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My goal is to create a bigger UISlider with 35 pixels height for the thumb image.

I subclassed UISlider and added the method :

- (CGRect)trackRectForBounds:(CGRect)bounds
{
    return CGRectMake(bounds.origin.x, bounds.origin.y, self.bounds.size.width, 50);
}

Then I set the thum image from my controller using setThumbImage:

My bigger thumb is well displayed.

The problem I have is that the tracking zone is still the same around 19 px height, how to extend it to 50 ?

Thanks

T.

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4 Answers 4

up vote -1 down vote accepted

I believe that you may want to look at thumbRectForBounds:trackRect:value:

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1  
Unfortunately, UISlider doesn't use the return from this function to determine the touch region of the slider thumb. –  Allen Pike Jun 30 '10 at 22:56

A long-standing problem with the iPhone OS' UISlider control is that you can't make it taller. More specifically, you can make it look taller by specifying taller images for its thumb and track, but the touch area stays as a tiny 23px tall.

Michael Patricios has published a way to make the default sliders a lot easier to touch, and a variation of that technique can handle larger sliders. What you need to do is subclass UISlider, and override pointInside in your class:

// How many extra touchable pixels you want above and below the 23px slider
#define SIZE_EXTENSION_Y 10

- (BOOL) pointInside:(CGPoint)point withEvent:(UIEvent*)event {
    CGRect bounds = self.bounds;
    bounds = CGRectInset(bounds, 0, SIZE_EXTENSION_Y);
    return CGRectContainsPoint(bounds, point);
}

In Interface Builder, set the slider to use your new UISlider subclass, and you now have a slider with a 43px touchable height.

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1  
Small correction: I think you want to pass a negative SIZE_EXTENSION_Y value to CGRectInset to make the rect larger. –  Kelan Aug 31 '10 at 0:51
2  
Kelan is correct, a value of -10 works well. –  alku83 Jan 7 '11 at 5:53
1  
Thank you, thank you, thank you! With a setting of -10 this worked perfectly! I was trying to solve this problem myself for some time, and this worked beautifully. –  einsteinx2 Apr 6 '11 at 22:35
    
Think it doesn't work anymore in iOS 5. Value of 100 for example has no effect. Tried both positive and negative. –  Proud Member Apr 20 '12 at 15:29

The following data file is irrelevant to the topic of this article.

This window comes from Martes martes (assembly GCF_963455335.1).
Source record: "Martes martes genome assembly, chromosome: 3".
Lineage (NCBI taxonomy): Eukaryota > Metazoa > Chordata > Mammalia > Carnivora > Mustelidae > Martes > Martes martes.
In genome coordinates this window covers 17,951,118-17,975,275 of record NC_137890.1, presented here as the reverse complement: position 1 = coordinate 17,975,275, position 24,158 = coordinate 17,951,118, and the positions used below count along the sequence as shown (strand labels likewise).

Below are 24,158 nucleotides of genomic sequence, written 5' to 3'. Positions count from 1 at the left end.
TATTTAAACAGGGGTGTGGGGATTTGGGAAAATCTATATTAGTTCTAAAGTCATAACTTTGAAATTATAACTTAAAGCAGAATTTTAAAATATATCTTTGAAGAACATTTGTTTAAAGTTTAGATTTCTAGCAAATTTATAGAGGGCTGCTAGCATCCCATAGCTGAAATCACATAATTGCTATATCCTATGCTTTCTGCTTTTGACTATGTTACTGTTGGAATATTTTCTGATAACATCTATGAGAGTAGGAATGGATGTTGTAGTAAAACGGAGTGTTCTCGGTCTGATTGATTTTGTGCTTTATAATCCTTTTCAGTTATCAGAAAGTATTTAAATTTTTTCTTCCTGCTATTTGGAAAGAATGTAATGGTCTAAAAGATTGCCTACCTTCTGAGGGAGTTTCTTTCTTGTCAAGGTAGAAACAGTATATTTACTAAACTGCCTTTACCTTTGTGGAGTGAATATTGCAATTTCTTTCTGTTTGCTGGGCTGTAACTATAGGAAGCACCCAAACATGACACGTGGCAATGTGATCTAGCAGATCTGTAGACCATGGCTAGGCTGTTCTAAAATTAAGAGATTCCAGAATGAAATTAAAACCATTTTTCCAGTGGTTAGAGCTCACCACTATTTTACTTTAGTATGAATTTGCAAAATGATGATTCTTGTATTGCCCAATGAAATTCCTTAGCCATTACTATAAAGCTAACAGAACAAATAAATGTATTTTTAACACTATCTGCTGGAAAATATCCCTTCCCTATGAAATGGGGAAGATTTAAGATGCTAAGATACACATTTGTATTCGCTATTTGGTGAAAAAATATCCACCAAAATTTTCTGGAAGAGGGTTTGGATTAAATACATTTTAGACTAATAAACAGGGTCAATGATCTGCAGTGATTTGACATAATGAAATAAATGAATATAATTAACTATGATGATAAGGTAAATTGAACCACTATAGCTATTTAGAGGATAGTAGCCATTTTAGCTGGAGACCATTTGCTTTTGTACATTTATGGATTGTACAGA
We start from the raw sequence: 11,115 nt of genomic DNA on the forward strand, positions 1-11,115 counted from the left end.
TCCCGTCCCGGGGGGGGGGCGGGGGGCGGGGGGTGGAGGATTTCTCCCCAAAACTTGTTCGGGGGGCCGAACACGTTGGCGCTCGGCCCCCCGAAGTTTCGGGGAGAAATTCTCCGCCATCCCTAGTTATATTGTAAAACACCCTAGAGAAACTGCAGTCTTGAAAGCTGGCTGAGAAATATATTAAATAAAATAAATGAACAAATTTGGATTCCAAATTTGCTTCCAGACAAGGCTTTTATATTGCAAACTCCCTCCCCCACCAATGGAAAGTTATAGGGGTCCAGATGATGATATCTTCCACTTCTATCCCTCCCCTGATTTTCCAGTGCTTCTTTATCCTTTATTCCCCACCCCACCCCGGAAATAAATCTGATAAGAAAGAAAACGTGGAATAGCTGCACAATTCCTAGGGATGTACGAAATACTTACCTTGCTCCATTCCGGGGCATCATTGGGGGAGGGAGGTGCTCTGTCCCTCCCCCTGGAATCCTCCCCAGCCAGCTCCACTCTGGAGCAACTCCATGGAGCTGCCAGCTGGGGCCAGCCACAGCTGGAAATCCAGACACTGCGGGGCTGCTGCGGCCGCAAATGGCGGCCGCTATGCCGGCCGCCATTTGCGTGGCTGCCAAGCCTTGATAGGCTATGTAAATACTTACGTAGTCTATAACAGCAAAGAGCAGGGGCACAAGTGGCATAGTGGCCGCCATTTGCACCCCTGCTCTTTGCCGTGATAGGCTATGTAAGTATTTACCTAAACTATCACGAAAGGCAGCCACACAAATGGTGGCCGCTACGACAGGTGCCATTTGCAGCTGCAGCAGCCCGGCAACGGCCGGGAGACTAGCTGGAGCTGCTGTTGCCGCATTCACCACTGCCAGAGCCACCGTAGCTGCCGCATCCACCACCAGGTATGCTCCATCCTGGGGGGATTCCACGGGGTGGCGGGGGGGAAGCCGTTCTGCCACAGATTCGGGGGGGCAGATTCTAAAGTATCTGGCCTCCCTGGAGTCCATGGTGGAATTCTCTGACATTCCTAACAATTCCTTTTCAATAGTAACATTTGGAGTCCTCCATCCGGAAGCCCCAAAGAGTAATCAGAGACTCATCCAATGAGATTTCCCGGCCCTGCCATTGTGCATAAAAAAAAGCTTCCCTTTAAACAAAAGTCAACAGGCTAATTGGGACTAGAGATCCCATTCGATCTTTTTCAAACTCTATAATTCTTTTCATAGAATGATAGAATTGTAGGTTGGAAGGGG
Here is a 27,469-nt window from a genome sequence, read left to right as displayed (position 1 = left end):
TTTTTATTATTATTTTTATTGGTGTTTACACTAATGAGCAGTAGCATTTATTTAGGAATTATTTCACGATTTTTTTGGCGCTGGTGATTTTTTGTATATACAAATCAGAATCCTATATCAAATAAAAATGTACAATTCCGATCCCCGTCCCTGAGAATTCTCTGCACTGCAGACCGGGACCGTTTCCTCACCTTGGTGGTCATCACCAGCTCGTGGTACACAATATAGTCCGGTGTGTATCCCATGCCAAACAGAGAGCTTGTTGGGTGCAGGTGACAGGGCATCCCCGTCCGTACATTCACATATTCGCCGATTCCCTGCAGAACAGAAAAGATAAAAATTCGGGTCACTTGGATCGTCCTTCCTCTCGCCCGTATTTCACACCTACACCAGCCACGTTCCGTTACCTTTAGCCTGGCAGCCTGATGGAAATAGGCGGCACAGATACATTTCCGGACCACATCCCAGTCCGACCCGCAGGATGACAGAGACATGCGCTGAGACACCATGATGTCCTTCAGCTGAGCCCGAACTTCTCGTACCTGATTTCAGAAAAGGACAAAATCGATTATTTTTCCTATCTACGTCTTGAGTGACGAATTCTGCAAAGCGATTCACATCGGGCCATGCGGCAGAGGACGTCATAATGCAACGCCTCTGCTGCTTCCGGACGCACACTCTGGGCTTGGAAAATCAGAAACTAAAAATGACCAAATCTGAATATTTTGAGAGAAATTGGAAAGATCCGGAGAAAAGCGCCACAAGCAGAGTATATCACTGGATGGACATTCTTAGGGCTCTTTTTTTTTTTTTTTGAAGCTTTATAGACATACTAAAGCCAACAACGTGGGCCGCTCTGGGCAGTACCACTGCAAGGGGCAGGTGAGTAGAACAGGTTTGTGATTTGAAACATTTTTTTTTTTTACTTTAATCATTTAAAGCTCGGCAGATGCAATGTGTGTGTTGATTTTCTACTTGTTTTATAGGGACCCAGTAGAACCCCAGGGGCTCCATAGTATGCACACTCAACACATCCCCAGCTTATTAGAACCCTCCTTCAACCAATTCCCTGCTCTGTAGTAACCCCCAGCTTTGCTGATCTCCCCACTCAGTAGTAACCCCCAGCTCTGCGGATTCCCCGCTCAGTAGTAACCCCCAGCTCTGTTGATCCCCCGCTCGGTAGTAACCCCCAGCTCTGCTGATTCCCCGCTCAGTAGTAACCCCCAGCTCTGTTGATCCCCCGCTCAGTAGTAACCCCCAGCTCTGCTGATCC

It still has an effect for me in iOS5, but the results are unpredictable. Even at -1, the area that can be touched is very large, much larger than I need them to be, but I can't get much smaller than 1, so not sure what else to do. –  farski Apr 26 '12 at 17:53

I'm using this solution :)

CGRect sliderFrame = self.mySlider.frame;    
sliderFrame.size.height = 142.0; 
[self.mySlider setFrame:sliderFrame];
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this solution seems way simpler than @Allen Pike's one. It seems to be working too. Is there a reason that his answer is prefered over yours ? –  marcgg Oct 6 '12 at 19:53
1  
@marcgg I think it's only because I added mine answer later... –  alexhajdu Oct 10 '12 at 13:03
    
This does work but it also offsets the slider vertically, but that's easy enough to fix. –  Sofi Software LLC Oct 30 '12 at 18:22
    
@alexhajdu so this way you are not subclassing UISlider is that correct? I can't fix this using your answer –  jonypz Jul 2 '13 at 18:27
    
Yes, its solution with no subclassing. Did you got some errors? –  alexhajdu Jul 4 '13 at 5:19

Increase UISlider thumb hit area by increasing the height of the UISlider frame. This approach avoids any offset and subsequent need to correct the slider frame.

- (void)viewDidLoad{
    [super viewDidLoad];

    //expand slider hit area
    self.slider.frame = CGRectInset(self.slider.frame, 0, -10);

}
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This answer is much easier than the two above. Works great. Thanks! –  chazzwozzer Aug 27 '13 at 20:16

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